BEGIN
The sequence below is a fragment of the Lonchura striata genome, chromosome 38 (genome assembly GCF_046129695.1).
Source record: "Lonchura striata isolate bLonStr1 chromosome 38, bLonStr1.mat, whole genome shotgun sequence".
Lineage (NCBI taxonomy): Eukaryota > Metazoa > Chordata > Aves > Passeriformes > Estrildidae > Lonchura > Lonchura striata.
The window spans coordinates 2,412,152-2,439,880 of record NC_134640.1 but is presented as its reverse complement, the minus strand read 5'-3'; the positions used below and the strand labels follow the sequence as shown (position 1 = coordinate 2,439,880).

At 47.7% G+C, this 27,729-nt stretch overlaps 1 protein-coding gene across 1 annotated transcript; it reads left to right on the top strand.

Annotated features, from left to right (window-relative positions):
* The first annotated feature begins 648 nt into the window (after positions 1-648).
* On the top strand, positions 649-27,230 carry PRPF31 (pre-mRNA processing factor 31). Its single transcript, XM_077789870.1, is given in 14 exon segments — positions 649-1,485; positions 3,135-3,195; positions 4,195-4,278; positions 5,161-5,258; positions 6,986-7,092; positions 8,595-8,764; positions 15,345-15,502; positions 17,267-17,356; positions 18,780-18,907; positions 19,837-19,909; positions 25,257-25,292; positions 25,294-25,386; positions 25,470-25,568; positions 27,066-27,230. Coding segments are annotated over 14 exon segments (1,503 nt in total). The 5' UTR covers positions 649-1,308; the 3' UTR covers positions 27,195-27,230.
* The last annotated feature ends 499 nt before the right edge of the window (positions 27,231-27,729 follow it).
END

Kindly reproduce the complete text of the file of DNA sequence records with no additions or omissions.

The sequence below is a fragment of the Lonchura striata genome, chromosome 38 (genome assembly GCF_046129695.1).
Source record: "Lonchura striata isolate bLonStr1 chromosome 38, bLonStr1.mat, whole genome shotgun sequence".
Lineage (NCBI taxonomy): Eukaryota > Metazoa > Chordata > Aves > Passeriformes > Estrildidae > Lonchura > Lonchura striata.
The window spans coordinates 2,412,152-2,439,880 of record NC_134640.1 but is presented as its reverse complement, the minus strand read 5'-3'; the positions used below and the strand labels follow the sequence as shown (position 1 = coordinate 2,439,880).

At 47.7% G+C, this 27,729-nt stretch overlaps 1 protein-coding gene across 1 annotated transcript; it reads left to right on the top strand.

Annotated features, from left to right (window-relative positions):
* The first annotated feature begins 648 nt into the window (after positions 1-648).
* On the top strand, positions 649-27,230 carry PRPF31 (pre-mRNA processing factor 31). Its single transcript, XM_077789870.1, is given in 14 exon segments — positions 649-1,485; positions 3,135-3,195; positions 4,195-4,278; positions 5,161-5,258; positions 6,986-7,092; positions 8,595-8,764; positions 15,345-15,502; positions 17,267-17,356; positions 18,780-18,907; positions 19,837-19,909; positions 25,257-25,292; positions 25,294-25,386; positions 25,470-25,568; positions 27,066-27,230. Coding segments are annotated over 14 exon segments (1,503 nt in total). The 5' UTR covers positions 649-1,308; the 3' UTR covers positions 27,195-27,230.
* The last annotated feature ends 499 nt before the right edge of the window (positions 27,231-27,729 follow it).